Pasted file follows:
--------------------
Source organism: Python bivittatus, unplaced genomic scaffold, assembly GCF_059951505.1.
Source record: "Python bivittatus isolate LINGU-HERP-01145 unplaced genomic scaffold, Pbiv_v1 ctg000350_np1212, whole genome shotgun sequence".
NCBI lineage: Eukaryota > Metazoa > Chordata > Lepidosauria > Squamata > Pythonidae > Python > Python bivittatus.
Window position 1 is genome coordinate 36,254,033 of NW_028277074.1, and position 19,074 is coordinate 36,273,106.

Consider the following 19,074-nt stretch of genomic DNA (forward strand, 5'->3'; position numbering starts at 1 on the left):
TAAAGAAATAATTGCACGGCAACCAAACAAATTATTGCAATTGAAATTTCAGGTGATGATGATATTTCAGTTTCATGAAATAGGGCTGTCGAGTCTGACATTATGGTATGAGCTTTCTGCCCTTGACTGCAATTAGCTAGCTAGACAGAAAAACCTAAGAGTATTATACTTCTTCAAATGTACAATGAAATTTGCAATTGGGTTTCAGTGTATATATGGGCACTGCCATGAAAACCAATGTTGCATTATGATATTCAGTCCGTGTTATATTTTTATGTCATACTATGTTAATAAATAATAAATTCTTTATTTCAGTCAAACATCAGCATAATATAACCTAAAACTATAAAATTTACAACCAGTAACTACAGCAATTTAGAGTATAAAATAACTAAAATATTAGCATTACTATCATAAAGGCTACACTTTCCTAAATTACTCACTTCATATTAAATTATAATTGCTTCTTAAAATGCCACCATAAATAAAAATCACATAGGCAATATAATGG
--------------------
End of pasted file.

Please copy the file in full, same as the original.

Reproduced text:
Source organism: Python bivittatus, unplaced genomic scaffold, assembly GCF_059951505.1.
Source record: "Python bivittatus isolate LINGU-HERP-01145 unplaced genomic scaffold, Pbiv_v1 ctg000350_np1212, whole genome shotgun sequence".
NCBI lineage: Eukaryota > Metazoa > Chordata > Lepidosauria > Squamata > Pythonidae > Python > Python bivittatus.
Window position 1 is genome coordinate 36,254,033 of NW_028277074.1, and position 19,074 is coordinate 36,273,106.

Consider the following 19,074-nt stretch of genomic DNA (forward strand, 5'->3'; position numbering starts at 1 on the left):
TAAAGAAATAATTGCACGGCAACCAAACAAATTATTGCAATTGAAATTTCAGGTGATGATGATATTTCAGTTTCATGAAATAGGGCTGTCGAGTCTGACATTATGGTATGAGCTTTCTGCCCTTGACTGCAATTAGCTAGCTAGACAGAAAAACCTAAGAGTATTATACTTCTTCAAATGTACAATGAAATTTGCAATTGGGTTTCAGTGTATATATGGGCACTGCCATGAAAACCAATGTTGCATTATGATATTCAGTCCGTGTTATATTTTTATGTCATACTATGTTAATAAATAATAAATTCTTTATTTCAGTCAAACATCAGCATAATATAACCTAAAACTATAAAATTTACAACCAGTAACTACAGCAATTTAGAGTATAAAATAACTAAAATATTAGCATTACTATCATAAAGGCTACACTTTCCTAAATTACTCACTTCATATTAAATTATAATTGCTTCTTAAAATGCCACCATAAATAAAAATCACATAGGCAATATAATGG